But hopes of a long-awaited marketing deal with Russia have been dashed by continued political bickering following the re-election of President Boris Yeltsin.
The negotiations, led by De Beers' deputy chairman Nicky Oppenheimer, have stalled while Moscow and the Siberian diamond region of Sakha argue over control of one of the country's biggest foreign exchange earners.
Rough diamond sales would have topped $5bn for the first time in De Beers' 125-year history but for the decision of Argyle, the world's biggest mine, in Australia, to quit its cartel in June.
The move, along with the Russian quagmire and a potential flood of new Canadian gems from 1998, constitutes the latest threat to the South African group's grip on the market.
But the death knell for De Beers' London-based Central Selling Organisation (CSO) has long rung hollow. It still controls two-thirds of the world's uncut diamond sales and, through clever politics and commercial clout, has no intention of relaxing its grip.
"It has been an incredible year. We've broken up with the Australians. In Russia, the jury is still out," a spokesman said.
"The US, the big engine of growth, continues to astound everybody. Asia is an incredibly important market place. We hope we will be in a dominant position well into the future."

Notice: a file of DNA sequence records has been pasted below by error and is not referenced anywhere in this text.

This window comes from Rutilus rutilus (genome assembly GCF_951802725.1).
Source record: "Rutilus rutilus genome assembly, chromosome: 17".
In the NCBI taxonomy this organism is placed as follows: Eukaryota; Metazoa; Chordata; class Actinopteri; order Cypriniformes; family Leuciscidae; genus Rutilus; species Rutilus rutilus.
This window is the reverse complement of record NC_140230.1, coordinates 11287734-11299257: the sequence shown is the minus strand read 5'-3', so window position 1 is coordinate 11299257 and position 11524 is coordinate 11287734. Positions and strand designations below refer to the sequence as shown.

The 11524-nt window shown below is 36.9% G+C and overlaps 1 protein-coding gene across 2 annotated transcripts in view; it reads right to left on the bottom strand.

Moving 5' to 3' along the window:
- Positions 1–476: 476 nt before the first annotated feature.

Sales this year are expected to climb to $4.9bn from last year's record $4.5bn.
Leaks of Russian gems, which reached $1bn last year, have again started to the tune of $50m per month recently.
Much of that has come from gems destined for Russia's own cutting industry, and De Beers is broadly satisfied that its memorandum of understanding in February is holding until a final deal is signed.
A three-year agreement that will give Russia over a quarter of global sales through the CSO is now expected sometime in 1997. De Beers' Siberian partner Almazy Rossi-Sakha is under investigation by Russian tax police and top officials in Moscow are frequently changing.
Last week, Vladimir Piskunov, the new head of the industry ministry's precious metals and stones section admitted to struggles with the Treasury for control. "It's a battle of opposing sides," he said. "Russia's diamond industry has always been in the hands of several people."